“First Platoon” by Annie Jacobsen exposes government secrets in the age of biometrics databases. “The Princess Spy” by Larry Loftis is the true story of an American World War II spy who becomes a countess. “Crossing the Line” by Kareem Rosser documents the author’s path to becoming part of the first all-Black national interscholastic polo championship team. “Do Better” by spiritual activist Rachel Ricketts is a guide to dismantling white supremacy. “Fish Out of Water: A Search for the Meaning of Life” by Eric Metaxas is a poetic memoir of a man who always felt he did not fit in.
Mysteries and thrillers
“Three Hours in Paris” by Cara Black features a rural Oregon woman who takes on Hitler. “Shiver” by Allie Reynolds focuses on a reunion weekend in the snowy French Alps. “The Residence” by Andrew Pyper follows President Franklin Pierce and his wife’s unusual grieving in the White House after their son’s death. “The Distant Dead” by Heather Young begins with the death of a quiet, small-town math teacher.
“Pale” by Edward A. Farmer follows the lives of white plantation owners and Black cotton pickers in the summer of 1966. “Nick” by Michael Farris Smith features narrator Nick Carraway’s life before Gatsby and West Egg going back to the trenches of World War I.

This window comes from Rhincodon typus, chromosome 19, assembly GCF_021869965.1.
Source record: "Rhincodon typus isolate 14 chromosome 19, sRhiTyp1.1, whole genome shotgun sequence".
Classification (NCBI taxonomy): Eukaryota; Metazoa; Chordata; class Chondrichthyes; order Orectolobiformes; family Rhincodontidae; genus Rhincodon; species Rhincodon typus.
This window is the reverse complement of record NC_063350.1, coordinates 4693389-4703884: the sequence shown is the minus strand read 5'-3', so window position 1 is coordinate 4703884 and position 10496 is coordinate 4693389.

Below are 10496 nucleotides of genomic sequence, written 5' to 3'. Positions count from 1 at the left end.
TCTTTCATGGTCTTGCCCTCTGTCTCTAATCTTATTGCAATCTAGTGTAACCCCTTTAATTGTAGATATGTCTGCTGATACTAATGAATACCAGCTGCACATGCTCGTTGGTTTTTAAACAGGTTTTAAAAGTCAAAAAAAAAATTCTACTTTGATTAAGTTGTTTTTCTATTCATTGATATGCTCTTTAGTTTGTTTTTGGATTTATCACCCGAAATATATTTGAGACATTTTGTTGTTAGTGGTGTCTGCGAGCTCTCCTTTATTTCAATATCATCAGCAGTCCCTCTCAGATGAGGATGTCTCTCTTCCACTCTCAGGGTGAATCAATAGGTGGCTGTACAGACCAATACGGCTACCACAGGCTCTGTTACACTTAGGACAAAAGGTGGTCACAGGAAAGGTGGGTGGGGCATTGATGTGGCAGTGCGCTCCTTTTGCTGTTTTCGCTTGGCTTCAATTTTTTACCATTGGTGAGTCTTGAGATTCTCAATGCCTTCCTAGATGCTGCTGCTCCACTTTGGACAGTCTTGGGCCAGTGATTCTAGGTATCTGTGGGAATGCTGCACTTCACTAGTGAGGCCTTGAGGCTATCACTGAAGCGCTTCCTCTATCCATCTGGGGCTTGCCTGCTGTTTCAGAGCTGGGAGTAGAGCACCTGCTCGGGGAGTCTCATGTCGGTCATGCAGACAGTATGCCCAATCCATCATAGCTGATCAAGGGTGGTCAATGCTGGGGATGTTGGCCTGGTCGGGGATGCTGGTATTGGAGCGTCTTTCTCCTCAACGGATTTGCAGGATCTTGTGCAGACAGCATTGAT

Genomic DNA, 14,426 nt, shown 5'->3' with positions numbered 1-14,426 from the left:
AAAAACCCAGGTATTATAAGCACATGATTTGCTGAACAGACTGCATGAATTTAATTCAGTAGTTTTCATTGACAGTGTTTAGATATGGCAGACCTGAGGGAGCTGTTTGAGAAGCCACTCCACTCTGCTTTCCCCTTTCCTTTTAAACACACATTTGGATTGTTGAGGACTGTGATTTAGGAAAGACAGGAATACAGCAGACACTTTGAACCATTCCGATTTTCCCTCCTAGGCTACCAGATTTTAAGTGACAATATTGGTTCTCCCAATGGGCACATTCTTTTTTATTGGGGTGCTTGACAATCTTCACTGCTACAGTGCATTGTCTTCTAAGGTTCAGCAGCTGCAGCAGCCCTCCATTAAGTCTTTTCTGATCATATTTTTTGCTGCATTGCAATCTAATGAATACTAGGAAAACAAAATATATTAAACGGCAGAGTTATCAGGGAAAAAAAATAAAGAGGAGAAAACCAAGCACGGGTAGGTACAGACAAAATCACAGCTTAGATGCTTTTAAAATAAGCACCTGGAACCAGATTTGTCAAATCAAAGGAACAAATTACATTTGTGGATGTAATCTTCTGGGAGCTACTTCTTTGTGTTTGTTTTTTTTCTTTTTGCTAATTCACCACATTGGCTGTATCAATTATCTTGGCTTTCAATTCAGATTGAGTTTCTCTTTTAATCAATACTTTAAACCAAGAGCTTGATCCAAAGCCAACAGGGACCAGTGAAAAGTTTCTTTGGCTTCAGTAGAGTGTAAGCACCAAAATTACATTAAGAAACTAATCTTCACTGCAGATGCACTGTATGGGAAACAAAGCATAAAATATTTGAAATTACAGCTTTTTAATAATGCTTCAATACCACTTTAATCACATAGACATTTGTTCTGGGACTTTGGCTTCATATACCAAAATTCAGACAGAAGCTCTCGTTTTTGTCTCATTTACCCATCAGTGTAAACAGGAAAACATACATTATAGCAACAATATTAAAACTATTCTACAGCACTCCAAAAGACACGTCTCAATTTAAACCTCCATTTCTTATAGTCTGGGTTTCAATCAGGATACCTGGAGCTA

Books on CD
“Robert Ludlum’s The Treadstone Exile” by Joshua Hood is the second novel in the Treadstone ops series. “Faithless in Death” by J.D. Robb is a new Eve Dallas police thriller. “The Unwilling” by John Hart features a man trying to escape the violent fallout from three tours in Vietnam.
Downloadable e-books and audiobooks
We have a wide variety of downloadable e-books and audio books for all ages — children, tweens, teens and adults — in cloudLibrary. These items are purchased separately from physical items, so the books available are different — and it continues to use the consortium’s contributions as well as those that we bought. That is why you need to select AspenCat Union Catalog when setting up cloudLibrary for use. Please email or phone us at 264-2209 if you need our help.
For their generous monetary donation, we thank Susan and Terry Arrington.
Please put your material donations into the drop box at the library — not at City Market, which is reserved for returns. Donations undergo the same rigorous three-day quarantine process as returns.
“There is a fountain of youth: It is your mind, your talents, the creativity you bring to your life and the lives of people you love. When you learn to tap this source, you will truly have defeated age.” — Italian actress Sophia Loren.
For more information on library books, services and programs — and to reserve books, e-books, CDs and DVDs from the comfort of your home — please visit our website at pagosalibrary.org.